Embracing Perth & building up the West Australian hip-hop scene: The rise & growth of Gamirez
Artist, manager, A&R, WAVY TRAX co-founder and curator Gamirez has been involved in the West Australian music industry for over a decade. In that time, Gamirez has witnessed the growth of the hip-hop culture in Perth and become a vital part of the industry. His varied journey has allowed him to learn valuable lessons and to develop an understanding of what new hip-hop artists in this part of Australia should pursue to successfully build their music career and what they should avoid.
“I’ve been an artist for a long time. Those guys from GOAT 6K and 6KMC, I was there for the very first showcasings they ever had,” Gamirez says.
“I’ve known those guys who have been around for a long time because I was out and about in the scene doing open mics and things like that. I know the whole scene from way back in the day, we used to do so much stuff to grow the scene together because there was literally nothing.”
When he was studying at Curtin University, Gamirez took up a journalism unit and even temporarily considered following this career path.
“I ended up choosing a different stream but using just that one journalism unit, my cousin and I started up our WAVY TRAX blog, started interviewing people, starting writing blogs and we had a lot of submissions coming in.”
Gamirez says since there were no music magazines or online blogs reporting on Perth music, he was inspired to create his own.
“I wanted to get on a blog but there were no blogs around so I was like, cool we’re going to start our own blog so we can put the artists from the city and everyone else on. Tax return came and I literally spent all the money on buying equipment, I even bought a drone and everything. We bought the website domain and launched it then we started interviewing artists and doing all of that stuff because nobody else was, there were no other blogs around. It’s been a long journey.”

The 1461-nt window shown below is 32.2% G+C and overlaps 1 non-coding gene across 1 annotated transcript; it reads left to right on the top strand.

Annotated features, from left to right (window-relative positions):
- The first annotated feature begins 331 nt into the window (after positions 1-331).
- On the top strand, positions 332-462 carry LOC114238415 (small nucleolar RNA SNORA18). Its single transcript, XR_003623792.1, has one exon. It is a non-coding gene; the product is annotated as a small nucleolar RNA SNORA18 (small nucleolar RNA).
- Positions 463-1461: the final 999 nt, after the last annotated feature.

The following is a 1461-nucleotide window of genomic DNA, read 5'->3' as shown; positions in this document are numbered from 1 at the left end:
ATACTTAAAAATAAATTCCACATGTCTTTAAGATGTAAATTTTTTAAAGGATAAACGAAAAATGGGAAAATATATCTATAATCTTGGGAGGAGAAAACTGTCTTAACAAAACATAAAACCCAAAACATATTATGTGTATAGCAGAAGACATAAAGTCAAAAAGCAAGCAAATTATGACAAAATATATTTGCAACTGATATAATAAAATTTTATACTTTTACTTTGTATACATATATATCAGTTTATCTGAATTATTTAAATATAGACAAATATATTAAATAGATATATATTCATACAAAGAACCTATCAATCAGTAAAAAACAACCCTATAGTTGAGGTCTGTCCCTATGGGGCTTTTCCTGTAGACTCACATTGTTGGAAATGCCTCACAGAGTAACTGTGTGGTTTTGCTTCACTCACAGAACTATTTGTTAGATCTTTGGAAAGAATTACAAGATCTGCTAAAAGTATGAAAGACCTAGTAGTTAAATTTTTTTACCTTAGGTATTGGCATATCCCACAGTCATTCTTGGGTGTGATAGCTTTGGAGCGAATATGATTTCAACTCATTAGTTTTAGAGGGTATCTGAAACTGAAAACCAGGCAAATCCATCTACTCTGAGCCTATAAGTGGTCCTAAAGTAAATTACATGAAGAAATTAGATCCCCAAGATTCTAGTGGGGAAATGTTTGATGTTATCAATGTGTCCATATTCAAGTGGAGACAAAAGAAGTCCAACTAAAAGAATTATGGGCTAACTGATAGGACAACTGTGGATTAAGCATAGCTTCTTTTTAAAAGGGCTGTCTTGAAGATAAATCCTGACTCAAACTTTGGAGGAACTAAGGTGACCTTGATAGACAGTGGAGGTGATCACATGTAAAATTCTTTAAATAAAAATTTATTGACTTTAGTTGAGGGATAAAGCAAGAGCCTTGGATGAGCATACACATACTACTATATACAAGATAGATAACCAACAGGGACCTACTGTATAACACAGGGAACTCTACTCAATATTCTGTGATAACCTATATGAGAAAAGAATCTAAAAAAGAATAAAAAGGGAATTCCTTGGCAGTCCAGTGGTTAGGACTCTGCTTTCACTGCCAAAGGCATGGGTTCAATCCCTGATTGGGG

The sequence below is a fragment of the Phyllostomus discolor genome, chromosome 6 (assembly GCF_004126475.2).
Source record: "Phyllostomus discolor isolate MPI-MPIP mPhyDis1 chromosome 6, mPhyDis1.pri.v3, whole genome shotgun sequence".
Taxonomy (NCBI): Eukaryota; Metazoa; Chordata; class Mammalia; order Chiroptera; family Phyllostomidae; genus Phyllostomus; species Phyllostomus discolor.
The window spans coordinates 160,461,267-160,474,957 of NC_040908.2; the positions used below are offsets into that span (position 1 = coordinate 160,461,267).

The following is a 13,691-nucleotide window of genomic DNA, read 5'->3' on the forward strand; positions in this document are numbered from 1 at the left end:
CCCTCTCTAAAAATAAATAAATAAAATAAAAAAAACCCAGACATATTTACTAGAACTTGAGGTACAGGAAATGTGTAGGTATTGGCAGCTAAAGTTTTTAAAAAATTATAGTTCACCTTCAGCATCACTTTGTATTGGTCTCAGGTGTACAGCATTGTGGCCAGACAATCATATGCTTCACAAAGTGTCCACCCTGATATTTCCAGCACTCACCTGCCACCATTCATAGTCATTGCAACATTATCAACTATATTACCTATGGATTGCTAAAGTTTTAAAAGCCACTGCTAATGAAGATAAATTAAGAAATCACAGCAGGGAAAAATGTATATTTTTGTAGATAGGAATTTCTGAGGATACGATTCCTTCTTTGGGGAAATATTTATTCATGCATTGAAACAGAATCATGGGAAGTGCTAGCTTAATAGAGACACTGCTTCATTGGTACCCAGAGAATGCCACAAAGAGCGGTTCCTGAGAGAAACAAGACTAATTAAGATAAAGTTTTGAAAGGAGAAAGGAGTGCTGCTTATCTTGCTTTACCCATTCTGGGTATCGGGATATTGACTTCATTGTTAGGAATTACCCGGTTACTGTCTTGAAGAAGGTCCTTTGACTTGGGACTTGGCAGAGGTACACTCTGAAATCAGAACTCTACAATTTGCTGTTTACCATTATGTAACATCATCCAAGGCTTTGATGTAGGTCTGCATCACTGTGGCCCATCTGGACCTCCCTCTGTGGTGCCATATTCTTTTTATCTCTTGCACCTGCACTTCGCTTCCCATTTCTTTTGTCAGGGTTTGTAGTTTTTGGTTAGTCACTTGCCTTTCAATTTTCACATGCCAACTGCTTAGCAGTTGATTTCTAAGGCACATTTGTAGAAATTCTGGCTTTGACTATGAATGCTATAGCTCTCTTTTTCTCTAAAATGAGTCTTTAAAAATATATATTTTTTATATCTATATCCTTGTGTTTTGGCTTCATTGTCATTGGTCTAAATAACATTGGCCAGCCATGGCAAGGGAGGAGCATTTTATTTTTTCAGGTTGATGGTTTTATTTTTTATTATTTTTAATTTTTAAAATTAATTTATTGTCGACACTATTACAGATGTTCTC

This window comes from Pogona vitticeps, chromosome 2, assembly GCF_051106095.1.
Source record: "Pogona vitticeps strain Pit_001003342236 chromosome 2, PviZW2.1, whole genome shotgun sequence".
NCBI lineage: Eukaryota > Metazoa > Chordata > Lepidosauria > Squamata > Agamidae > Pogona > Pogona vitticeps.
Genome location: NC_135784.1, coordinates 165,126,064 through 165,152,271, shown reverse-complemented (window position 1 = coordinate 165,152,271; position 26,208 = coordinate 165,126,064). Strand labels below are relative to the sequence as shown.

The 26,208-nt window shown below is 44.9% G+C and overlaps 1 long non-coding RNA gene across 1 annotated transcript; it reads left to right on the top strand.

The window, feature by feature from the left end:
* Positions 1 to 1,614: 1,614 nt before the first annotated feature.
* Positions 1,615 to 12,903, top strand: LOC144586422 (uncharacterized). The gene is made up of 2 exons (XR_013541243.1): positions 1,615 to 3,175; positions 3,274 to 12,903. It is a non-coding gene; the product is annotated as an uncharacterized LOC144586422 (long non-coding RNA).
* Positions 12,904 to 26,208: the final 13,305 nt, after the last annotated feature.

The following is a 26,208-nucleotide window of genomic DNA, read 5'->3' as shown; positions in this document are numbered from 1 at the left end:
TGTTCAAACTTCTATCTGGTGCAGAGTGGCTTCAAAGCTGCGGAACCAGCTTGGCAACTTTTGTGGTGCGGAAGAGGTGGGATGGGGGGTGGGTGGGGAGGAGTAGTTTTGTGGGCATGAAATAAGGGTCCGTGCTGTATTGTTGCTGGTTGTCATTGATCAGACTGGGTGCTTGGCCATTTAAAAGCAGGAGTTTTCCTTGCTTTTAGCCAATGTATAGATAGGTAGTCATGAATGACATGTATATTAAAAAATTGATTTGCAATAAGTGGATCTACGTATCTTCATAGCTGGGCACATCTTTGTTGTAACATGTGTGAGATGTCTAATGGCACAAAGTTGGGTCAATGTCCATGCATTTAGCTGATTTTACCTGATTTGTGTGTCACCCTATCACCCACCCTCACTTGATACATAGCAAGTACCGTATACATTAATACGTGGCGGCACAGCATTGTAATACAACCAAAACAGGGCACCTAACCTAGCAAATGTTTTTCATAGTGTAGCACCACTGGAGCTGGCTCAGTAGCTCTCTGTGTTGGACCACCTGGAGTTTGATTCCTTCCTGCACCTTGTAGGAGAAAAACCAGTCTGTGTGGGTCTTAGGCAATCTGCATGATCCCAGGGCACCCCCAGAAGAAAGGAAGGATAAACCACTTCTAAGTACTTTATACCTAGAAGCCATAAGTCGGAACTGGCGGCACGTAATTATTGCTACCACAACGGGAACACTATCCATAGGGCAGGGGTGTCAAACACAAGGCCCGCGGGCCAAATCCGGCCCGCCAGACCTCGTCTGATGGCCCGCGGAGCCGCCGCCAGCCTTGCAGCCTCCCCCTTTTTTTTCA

“WAVY TRAX blog would’ve been almost 11 years ago. It’s almost a humble brag that we went through a lot, early days of the Perth scene, that was literally us.” After Gamirez moved to Brisbane and his cousin and co-creator moved to Sydney, the workload became too overwhelming and unfortunately the WAVY TRAX blog fizzled out. “The blog just ended up dying and we turned it into playlisting on social media instead.”
Gamirez now works at Ditto Music in A&R (Artists and Repertoire) doing distribution alongside his own artist management agency 1 Demerit.
“That’s what I specialise in at the moment. 1 Demerit is run by myself and my business partner who is currently in Brisbane. We didn’t start it by thinking ‘hey I want to be a manager’, it was more that I had this expertise and I was wondering how I could utilise it to help other artists in similar positions.”
Gamirez commenced his work through 1 Demerit with Brisbane-based collective Swish Music first. “We worked on one release with them and the boys came back and asked us if we could manage them. Outside of Swish, there was of course Figuero Jones and we’ve also got Kheprii from Queensland. You know when I first started, I was super excited and everything but now it’s one of those things where I’m only picking key artists, like Kheprii and Swish and Unami. I’m not just looking for someone for the sake of managing. I think about it, asking myself does this person have the work ethic? Does this person have a sound I enjoy, and I can sell? And then I go from there.”
Despite not currently managing anyone in Perth, Gamirez has a lot to say about the west coast hip-hop music scene and the best way to tackle this industry as a newly established artist.